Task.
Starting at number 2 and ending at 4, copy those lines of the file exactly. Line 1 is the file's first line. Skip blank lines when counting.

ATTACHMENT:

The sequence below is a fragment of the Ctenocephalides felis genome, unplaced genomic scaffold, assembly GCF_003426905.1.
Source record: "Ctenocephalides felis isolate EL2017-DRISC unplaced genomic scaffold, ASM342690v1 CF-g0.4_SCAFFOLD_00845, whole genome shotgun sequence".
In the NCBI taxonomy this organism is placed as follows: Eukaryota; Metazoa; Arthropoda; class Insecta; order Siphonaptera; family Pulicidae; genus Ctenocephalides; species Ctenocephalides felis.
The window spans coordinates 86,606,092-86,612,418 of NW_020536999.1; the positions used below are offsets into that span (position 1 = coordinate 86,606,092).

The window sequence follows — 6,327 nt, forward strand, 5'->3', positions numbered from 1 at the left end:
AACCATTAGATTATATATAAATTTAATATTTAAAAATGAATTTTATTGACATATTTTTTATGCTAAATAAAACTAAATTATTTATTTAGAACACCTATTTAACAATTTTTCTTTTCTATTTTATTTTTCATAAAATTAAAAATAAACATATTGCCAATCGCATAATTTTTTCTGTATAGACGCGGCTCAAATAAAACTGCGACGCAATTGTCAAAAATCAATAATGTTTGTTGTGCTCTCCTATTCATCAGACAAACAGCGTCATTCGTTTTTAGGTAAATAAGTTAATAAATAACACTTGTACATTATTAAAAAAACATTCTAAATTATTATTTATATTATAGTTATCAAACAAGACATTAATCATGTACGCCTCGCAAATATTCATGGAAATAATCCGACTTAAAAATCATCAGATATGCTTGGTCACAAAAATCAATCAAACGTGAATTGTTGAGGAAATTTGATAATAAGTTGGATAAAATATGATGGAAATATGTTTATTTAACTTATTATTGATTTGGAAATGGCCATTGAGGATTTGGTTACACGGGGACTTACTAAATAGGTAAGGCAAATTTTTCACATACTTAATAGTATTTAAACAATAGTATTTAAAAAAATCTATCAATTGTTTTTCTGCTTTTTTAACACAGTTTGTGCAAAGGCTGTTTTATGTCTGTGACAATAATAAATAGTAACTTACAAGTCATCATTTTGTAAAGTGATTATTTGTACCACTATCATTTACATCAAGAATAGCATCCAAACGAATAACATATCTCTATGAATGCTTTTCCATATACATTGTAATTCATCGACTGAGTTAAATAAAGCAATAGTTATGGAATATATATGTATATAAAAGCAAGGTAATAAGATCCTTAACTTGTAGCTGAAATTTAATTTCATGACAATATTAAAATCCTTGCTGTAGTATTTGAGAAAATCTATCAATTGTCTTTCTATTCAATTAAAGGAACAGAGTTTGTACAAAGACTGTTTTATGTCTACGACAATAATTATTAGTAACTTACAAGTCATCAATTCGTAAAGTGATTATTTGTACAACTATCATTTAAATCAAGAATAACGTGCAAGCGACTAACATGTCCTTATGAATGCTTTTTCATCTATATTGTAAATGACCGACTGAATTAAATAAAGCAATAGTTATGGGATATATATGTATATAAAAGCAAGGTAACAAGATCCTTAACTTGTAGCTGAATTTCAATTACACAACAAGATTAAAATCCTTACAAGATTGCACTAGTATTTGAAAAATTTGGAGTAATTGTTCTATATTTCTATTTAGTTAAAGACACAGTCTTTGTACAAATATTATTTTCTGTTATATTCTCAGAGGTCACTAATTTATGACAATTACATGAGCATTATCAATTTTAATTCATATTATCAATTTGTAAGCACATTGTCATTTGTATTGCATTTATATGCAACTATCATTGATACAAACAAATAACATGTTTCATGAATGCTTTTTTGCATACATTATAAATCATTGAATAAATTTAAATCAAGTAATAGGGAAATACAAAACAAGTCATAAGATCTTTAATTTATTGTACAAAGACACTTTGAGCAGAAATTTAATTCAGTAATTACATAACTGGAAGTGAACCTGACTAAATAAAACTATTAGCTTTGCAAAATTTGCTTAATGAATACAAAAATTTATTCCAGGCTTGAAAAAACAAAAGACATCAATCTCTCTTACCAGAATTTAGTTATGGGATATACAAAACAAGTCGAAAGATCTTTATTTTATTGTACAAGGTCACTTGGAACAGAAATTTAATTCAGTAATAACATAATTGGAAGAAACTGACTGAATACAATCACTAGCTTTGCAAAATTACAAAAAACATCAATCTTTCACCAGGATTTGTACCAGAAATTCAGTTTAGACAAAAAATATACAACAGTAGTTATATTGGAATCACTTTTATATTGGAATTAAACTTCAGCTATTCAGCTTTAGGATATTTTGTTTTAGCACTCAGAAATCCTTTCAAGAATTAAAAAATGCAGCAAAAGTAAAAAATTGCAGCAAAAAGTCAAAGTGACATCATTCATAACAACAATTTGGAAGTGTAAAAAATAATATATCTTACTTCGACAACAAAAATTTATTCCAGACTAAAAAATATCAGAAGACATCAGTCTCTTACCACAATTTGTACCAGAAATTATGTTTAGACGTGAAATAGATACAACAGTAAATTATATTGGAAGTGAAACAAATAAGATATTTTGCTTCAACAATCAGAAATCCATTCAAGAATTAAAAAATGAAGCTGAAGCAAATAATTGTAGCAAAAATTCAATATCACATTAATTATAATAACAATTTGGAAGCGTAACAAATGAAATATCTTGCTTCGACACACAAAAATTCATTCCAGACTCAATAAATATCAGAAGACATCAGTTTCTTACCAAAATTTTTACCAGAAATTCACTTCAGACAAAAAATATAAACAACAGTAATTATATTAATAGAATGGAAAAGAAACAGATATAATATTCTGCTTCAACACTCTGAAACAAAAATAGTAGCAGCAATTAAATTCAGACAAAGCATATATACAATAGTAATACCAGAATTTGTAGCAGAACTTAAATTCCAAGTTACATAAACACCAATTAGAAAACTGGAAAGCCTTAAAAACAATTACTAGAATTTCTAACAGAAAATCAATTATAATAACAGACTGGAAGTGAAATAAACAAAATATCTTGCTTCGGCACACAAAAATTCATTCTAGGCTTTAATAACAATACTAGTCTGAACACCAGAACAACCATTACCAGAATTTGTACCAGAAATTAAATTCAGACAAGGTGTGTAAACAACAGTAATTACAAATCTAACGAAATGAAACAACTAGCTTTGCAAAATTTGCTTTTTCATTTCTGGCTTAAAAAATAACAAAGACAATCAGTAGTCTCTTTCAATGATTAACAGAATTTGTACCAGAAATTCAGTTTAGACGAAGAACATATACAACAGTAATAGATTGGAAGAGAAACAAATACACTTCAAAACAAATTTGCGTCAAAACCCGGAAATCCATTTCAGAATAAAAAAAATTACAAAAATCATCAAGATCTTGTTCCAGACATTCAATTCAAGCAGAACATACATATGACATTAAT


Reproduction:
Source record: "Ctenocephalides felis isolate EL2017-DRISC unplaced genomic scaffold, ASM342690v1 CF-g0.4_SCAFFOLD_00845, whole genome shotgun sequence".
In the NCBI taxonomy this organism is placed as follows: Eukaryota; Metazoa; Arthropoda; class Insecta; order Siphonaptera; family Pulicidae; genus Ctenocephalides; species Ctenocephalides felis.
The window spans coordinates 86,606,092-86,612,418 of NW_020536999.1; the positions used below are offsets into that span (position 1 = coordinate 86,606,092).